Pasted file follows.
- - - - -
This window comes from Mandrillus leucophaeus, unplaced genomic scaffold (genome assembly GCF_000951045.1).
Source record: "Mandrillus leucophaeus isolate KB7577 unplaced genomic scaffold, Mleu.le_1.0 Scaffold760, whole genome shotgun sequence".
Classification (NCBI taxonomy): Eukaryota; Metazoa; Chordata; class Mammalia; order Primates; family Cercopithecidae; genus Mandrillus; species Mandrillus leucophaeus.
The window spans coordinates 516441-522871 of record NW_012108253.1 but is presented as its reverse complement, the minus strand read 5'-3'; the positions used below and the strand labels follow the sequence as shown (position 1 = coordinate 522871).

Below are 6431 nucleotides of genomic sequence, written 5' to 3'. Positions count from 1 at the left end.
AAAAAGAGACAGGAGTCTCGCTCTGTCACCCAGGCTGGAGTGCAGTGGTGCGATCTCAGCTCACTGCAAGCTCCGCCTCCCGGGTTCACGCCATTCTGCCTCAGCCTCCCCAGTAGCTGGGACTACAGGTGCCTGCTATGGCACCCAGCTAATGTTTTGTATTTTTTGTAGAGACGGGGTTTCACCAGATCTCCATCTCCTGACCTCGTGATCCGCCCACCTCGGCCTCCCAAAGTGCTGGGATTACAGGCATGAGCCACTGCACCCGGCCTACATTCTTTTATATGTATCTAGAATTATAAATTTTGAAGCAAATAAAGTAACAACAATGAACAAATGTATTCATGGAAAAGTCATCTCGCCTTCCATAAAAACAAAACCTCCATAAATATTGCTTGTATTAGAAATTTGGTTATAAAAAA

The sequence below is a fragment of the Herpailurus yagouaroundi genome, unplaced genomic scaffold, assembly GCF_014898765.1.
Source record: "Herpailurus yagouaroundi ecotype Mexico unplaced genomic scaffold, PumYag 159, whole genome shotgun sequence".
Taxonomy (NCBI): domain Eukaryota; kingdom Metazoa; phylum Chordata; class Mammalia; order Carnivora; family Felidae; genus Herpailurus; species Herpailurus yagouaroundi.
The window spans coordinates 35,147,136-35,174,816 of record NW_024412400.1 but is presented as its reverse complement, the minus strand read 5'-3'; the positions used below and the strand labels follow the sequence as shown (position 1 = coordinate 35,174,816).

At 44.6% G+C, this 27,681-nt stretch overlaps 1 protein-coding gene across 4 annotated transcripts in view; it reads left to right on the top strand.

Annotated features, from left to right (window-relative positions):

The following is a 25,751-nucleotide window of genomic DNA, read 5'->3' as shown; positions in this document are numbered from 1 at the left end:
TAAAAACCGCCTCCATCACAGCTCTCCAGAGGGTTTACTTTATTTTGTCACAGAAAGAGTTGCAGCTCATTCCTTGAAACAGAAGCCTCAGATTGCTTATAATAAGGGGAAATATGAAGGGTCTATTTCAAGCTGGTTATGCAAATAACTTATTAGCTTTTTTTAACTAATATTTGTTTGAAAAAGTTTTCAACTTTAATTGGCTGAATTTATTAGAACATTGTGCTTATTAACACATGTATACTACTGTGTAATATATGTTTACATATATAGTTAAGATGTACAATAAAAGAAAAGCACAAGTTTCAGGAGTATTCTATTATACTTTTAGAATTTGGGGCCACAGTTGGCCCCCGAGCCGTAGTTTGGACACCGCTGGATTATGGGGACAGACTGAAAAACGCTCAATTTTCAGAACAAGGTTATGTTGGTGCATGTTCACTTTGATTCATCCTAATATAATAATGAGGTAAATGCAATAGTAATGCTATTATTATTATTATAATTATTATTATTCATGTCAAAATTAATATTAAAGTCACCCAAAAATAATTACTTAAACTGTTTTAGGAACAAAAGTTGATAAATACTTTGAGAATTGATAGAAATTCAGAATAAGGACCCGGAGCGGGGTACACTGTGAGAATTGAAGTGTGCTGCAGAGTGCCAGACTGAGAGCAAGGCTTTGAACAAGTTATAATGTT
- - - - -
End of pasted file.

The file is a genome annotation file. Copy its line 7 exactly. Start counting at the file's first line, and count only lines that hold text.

The sequence below is a fragment of the Herpailurus yagouaroundi genome, unplaced genomic scaffold, assembly GCF_014898765.1.